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Women who followed DASH diet in midlife reported fewer memory problems in older age, study finds

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(NEW YORK) — A new study released on Friday found that women who followed a heart-healthy diet reduced their risk of cognitive issues later in life.

Doctors have long touted the Dietary Approaches to Stop Hypertension (DASH) diet, which was designed to lower blood pressure, and now a New York University Women’s Health Study of 5,116 women over 30 years showed that following DASH could reduce risks of self-reported cognitive problems such as memory loss.

Subjective cognitive complaints were based on self-perceived memory loss and follow-ups were conducted via questionnaire.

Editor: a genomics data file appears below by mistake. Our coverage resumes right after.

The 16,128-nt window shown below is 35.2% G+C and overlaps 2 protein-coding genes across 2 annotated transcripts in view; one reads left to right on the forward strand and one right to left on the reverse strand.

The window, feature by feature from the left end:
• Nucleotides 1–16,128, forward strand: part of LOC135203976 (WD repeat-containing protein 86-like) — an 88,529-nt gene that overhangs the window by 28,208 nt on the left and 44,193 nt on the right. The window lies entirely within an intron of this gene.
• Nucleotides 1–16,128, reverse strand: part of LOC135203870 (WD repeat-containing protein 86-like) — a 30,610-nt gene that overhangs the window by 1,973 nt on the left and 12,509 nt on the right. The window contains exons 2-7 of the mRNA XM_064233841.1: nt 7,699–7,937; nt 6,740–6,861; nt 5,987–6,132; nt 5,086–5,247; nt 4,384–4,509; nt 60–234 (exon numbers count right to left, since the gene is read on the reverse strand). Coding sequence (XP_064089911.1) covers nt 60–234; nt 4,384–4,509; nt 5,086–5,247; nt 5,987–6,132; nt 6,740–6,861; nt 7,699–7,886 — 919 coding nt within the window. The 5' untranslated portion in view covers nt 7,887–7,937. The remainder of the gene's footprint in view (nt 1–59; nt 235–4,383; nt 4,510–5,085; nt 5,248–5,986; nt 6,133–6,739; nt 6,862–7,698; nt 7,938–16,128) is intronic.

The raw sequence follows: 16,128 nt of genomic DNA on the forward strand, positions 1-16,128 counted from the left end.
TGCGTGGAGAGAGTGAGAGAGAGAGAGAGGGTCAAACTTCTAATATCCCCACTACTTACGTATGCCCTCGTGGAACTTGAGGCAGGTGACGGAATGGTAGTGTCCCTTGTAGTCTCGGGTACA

High blood pressure, especially in midlife, has been shown to be a risk factor for dementia and women make up more than two-thirds of those diagnosed with the disease.

The data showed that women who continued the DASH diet in midlife were about 17% less likely to report memory loss and other cognitive decline decades later.

Dr. Genevieve Jing, a resident in the ABC News medical unit, noted that the subject cognitive complaints were all self-reported without clinical assessment.

The diet consists of higher levels of plant-based foods and lower saturated fat, cholesterol, sodium, and sugar.

Dr. Jing also noted that there is some selection bias due to death, non-response, and loss to follow-up.

The study’s largest takeaway suggests that it’s important to start a healthy diet in midlife to help avoid cognitive decline or impairment later in life.

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